THE VEGAN OPEN ROAD
If you’ve not made it out of the major cities of Scotland, then you’re missing out. I’m talking white sandy beaches with crystal clear waters, whisky distilleries (most whisky is vegan – yay), more lochs and castles then you can count, amazing views and enough hairy highland coos to fill up your pot of joy. Scotland has the kind of epic landscapes which lift the spirit and really make you fall in love with the country over and over again.
This September, I rallied my non-vegan friends (all the way from Seattle) and hit the road in a campervan to explore Scotland’s Route 500. It was an ambitious trip, with nearly 1000 miles completed over 4 nights. We were worried that our friends wouldn’t be ok with the non-animal options in the camper, but they were pleasantly surprised at how good a Violife cheese and Quorn ham sandwich with vegan Hellmann’s mayo can be. They even introduced us to an amazing pretzel snack mixture called Gardettos – an instant favourite.
When we first thought about doing a road trip, we looked into the various options. Car rental is pretty cheap, but the accommodation was a problem. Even at the end of summer most was booked up way ahead. Vegan options in the Highlands aren’t extensive either, and we wanted to take the stress out of looking for food. Starving travel buddies are not fun company. We realised that it was cheaper and more convenient to rent a camper van and truly hit that open road. You do have to be over 26 though for insurance, and a confident driver – full coverage we discovered meant one accident only which was a bit nerve- wracking.
There are a range of campervan companies which you can now rent from for a trip in Scotland; we chose to use indiecampers.com. The campervan looked really comfortable, sleeping up to six people, and it had a toilet, shower, large 120l fridge, stove and central heating, as well as cooking and cleaning equipment and bedding. It was pretty much all we needed – there was even a French press for morning coffee. Which, when you wake up on a cliff face in the middle of nowhere, is very much appreciated!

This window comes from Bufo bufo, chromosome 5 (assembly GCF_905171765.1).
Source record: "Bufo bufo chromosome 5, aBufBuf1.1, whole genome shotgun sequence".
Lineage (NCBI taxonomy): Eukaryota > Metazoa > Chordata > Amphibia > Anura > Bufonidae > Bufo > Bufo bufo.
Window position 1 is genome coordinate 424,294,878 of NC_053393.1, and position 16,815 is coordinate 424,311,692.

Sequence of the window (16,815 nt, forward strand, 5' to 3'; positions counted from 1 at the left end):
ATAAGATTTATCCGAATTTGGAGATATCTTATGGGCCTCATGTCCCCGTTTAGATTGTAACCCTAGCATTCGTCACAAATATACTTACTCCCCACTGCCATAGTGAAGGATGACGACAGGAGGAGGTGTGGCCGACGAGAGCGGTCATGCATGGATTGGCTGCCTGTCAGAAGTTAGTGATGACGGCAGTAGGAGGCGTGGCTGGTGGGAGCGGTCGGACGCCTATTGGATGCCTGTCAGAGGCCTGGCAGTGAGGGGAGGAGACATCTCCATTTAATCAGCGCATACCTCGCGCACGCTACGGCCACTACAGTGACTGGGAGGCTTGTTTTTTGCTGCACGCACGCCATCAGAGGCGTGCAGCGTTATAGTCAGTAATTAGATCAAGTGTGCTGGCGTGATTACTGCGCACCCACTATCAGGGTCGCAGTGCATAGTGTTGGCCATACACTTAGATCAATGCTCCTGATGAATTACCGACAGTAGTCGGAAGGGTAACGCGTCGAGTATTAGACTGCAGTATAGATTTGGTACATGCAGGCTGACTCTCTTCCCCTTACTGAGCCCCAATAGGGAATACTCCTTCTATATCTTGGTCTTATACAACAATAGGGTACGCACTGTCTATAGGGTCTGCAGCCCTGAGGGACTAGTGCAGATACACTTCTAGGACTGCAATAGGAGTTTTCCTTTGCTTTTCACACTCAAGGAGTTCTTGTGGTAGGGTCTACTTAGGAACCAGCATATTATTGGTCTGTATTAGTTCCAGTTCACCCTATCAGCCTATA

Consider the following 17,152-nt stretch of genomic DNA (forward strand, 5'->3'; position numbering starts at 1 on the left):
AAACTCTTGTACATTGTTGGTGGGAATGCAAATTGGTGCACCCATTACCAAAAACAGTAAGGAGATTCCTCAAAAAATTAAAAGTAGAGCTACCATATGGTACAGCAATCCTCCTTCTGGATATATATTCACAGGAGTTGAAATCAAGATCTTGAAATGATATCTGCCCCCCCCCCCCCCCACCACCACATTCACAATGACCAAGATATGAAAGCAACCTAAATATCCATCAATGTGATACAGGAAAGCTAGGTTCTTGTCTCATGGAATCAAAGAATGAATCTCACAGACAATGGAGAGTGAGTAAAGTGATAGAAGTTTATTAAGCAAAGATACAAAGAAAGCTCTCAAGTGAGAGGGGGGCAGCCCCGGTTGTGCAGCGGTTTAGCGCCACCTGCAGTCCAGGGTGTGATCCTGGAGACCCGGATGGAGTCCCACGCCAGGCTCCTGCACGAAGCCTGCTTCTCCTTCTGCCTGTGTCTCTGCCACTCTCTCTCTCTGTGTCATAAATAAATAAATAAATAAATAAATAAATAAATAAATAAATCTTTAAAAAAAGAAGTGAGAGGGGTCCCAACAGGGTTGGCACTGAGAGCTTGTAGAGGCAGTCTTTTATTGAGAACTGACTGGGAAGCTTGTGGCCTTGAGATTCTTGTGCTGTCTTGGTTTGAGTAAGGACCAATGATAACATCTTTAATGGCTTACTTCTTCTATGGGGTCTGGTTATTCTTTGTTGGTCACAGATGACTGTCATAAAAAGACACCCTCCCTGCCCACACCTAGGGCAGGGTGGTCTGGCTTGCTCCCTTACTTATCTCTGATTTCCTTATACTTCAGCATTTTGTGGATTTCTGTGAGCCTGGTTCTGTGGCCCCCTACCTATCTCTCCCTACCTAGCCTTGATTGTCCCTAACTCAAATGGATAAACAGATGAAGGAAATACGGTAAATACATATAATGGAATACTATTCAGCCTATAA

Day one we left Edinburgh, and drove through Glencoe all the way up to Applecross. This involved a precarious trip up a steep roadside, but we were rewarded with seeing a herd of reindeer and bagging a free camping site right on the beach. Parking up and eating dinner with the sunset whilst you sip a beer with friends is really magical. We tried the new vegan Bolognese sauce from Sacla; it was surprisingly good, and our omnivorous mates agreed. Just along from Applecross we also had our best Coo sightings.
Day two we stopped just past Durness at Ceannabeinne Beach. It’s a stunning bay, where in the summer season you can do a zipwire across the cliff. We walked down to the beach and explored the caves, then warmed up with some lentil soup. I think you could spend a few days just travelling along this beautiful part of the coastline and checking out the beaches. Each one is as breathtaking as the next, and it’s too cold most of the year for them to have built any glaringly ugly hotels, so it’s just sheep and the odd wild camper to share the view with.
On day three we travelled to John O’Groats, right at the northernmost point of Scotland, not including
the islands. I convinced myself I saw some whales (they were rocks) and we discovered that John O’Groats actually just means Fat John – so we christened our campervan with the same title. We then travelled down to Loch Ness for the night and decided to stay on a site, as we had some grey water and the chemical toilet to dump. I’ve never seen two grown men giggle so much over toilet sludge in my life.
Having the ability to have 90% of our meals on the road meant we saved a ton of cash. We did eat out one night at The Fiddler’s in Drumnadrochit, a pub just a short walk from our campsite on the
west shore of Loch Ness. Luckily, the staff there were happy to adjust some vegetarian dishes for us, including a burger, pasta dish and some salads. We opted for the salad, which featured a lot of roasted veggies. Simple, but really nice.
Day four we stopped off at Dalwhinnie Distillery for a tour. We discovered that for most distilleries you have to book way in advance, so if you do want to include whisky tours in your trip, make sure to plan ahead. If you’re vegan, bring some chocolate along too – they give you some to try with the whisky, but it all contains milk.
I’ll never forget this trip; the beautiful sunsets, bays and scenery, relaxing with friends and playing games. I’m already thinking about other parts of Scotland I want to explore, and whether I can afford my own campervan!